//
archives

nature

This tag is associated with 34 posts

Smarter surfaces

Living human and animal skin is palpably different from a touch screen video display. Digital technologies lie at the far end of a spectrum that begins with completely unadorned, raw, nature as you find it (e.g. unadorned human skin, or a leaf), and stretches to the maximally manufactured, contrived, and artificial (e.g. a touch screen, or a microchip). What could be more synthetic and unnatural … Continue reading

Nature games

Can you learn about nature from computer games? According to one commentator, video games “remind us of how we create, and have always created, ‘nature.’ They signpost the virtuality of the real. They show our seemingly endemic proclivities to make over the natural” (411). That’s from cultural theorist John Wills writing about video gaming in 2002: … Continue reading

Goodbye Holocene

News of disasters and tragedies amplify collective loss and grief. Mass media and their online surrogates render tangible human tragedies due to error, injustice and war. Nature also delivers disaster. But we modern humans also grieve over nature. Those critics who identify the influence of human habitation on Planet Earth focus on the latter kind of grief. Officially, we homo sapiens and … Continue reading

What’s wrong with the force

It’s nearly Christmas, so it’s time for stars, and movie releases timed for the Christmas season. But I’ve always had trouble with Star Wars and religion. Apparently the ubiquitous and omnipotent force has a good side and a dark side. Yoda: Remember, a Jedi’s strength flows from the Force. But beware. Anger, fear, aggression. The dark side are … Continue reading

Bear in the park

The publicity for our Mobility, Mood and Place study includes a photograph of people walking across a park (The Meadows). In the foreground there’s someone wearing the unusual head mounted EEG apparatus. Everyone notices that. But neither I as the photographer nor many of the people who have seen the picture noticed a further unusual presence. … Continue reading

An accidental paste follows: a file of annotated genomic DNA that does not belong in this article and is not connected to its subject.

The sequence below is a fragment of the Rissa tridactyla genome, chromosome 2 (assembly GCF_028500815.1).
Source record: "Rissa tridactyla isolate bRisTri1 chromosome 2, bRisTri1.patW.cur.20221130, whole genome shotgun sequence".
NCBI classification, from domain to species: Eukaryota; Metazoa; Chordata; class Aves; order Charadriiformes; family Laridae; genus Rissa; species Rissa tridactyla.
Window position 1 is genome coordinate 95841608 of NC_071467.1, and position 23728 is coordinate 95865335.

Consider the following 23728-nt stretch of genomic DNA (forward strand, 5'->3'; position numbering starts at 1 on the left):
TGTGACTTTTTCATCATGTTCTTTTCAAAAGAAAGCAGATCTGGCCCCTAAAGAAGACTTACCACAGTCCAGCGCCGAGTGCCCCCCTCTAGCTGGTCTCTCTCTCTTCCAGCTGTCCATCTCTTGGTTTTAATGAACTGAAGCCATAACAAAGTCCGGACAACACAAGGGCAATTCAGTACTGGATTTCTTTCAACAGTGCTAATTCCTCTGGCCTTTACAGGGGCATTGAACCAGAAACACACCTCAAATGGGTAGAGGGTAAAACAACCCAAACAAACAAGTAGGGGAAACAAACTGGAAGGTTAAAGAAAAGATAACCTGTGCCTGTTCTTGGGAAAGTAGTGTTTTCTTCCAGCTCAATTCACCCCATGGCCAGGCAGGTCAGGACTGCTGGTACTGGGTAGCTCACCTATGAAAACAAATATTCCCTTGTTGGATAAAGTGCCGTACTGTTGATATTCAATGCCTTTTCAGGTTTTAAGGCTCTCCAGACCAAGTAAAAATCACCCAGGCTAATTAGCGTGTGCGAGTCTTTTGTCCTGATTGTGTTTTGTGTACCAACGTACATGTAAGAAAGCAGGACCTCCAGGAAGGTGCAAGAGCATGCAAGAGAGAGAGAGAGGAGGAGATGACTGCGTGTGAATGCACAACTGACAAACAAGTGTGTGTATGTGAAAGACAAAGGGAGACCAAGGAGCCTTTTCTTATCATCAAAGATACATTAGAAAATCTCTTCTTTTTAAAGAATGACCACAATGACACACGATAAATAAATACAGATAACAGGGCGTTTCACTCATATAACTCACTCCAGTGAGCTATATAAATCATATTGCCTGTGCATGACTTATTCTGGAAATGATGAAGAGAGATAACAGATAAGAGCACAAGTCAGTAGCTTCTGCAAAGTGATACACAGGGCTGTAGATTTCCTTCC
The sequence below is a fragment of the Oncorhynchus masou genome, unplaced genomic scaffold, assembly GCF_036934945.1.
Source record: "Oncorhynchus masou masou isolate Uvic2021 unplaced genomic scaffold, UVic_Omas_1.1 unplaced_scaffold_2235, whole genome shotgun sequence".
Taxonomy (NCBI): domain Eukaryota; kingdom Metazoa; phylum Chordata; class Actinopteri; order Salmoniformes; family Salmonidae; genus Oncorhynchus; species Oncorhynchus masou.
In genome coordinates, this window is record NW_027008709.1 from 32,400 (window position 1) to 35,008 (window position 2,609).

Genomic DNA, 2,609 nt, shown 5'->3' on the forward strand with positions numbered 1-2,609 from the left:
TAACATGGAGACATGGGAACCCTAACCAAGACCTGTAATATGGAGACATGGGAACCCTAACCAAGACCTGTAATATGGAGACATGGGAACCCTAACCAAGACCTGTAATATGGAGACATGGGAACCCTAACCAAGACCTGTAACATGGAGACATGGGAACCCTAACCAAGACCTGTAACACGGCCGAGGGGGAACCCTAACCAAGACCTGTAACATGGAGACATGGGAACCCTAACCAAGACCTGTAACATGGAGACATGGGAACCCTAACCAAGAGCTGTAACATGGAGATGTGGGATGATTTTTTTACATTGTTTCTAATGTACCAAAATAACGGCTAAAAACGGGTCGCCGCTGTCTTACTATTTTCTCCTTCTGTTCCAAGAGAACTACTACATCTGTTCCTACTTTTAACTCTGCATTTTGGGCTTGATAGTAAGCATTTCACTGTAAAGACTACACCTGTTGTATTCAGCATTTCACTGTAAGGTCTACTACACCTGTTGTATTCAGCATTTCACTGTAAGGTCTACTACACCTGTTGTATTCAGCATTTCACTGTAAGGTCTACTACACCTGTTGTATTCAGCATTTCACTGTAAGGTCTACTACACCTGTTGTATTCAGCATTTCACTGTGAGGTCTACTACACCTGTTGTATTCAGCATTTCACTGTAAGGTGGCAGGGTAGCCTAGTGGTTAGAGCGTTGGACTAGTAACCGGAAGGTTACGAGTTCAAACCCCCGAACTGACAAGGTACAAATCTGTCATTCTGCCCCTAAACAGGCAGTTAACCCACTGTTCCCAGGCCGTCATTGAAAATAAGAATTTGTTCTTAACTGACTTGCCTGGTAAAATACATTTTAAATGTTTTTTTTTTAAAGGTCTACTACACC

A sudden prospect

People pay a lot of money for a restaurant table, hotel room or apartment with a good view, but prospect has it’s most dramatic effect as part of a sequence. The geographer Jay Appleton (1919-2015) famously advocated that people prefer views, scenes, paintings, and by implication, landscapes, in which there’s an element of both prospect and of refuge. We are programmed biologically … Continue reading

Natural enemies

It’s tempting to think of the natural world as a casualty of sophisticated communications technologies. Everywhere, always-on networked phones and computers diminish spatial demarcation, and threaten the uniqueness and placeness of natural environments. In their 1998 book Contested Natures, sociologists Phil Macnaghten and John Urry draw on various sources to argue the converse. “As spatial barriers diminish, so we become … Continue reading

Poiēsis

Planet Earth is a giant spherical communications machine with a diameter of about 84,000 kilometres. Well over 1,000 satellites orbit between the earth’s surface and this outer (geosynchronous) layer. Nature and artefact seem to merge due to the scale, ubiquity, sophistication, and conceits of contemporary techno-science, especially if we add to the global communications infrastructure the prospects of geo-engineering intended … Continue reading

Nature into the city

Parks, gardens, tree-lined streets, balconies, atria, glasshouses, allotments, bird feeders, green walls, nature reserves, aviaries, zoos: these are amongst the most obvious ways that planners, designers and citizens bring nature into the city. But something similar happens via certain marginal urban practices, that by their very nature construct and re-construct the city as wilderness, bringing the values … Continue reading

Making nature

Biophilic design is design that is sympathetic to nature. Designers who want their buildings and landscapes to exhibit biophilic qualities have at least 70 attributes to draw on, e.g. use natural colours, water, plant motifs, natural shapes and forms (like shells), allude to growth and other natural processes, introduce natural and filtered light, connect with history, the … Continue reading

University of Edinburgh logo

Richard on Facebook

Latest FB image
Or "like" my Facebook page for blog updates.

Try a one year research degree

AHRC/EPSRC/ESRC/MRC project

book cover
book cover

Enter your email address to follow this blog and receive notifications of new posts by email.

Join 370 other followers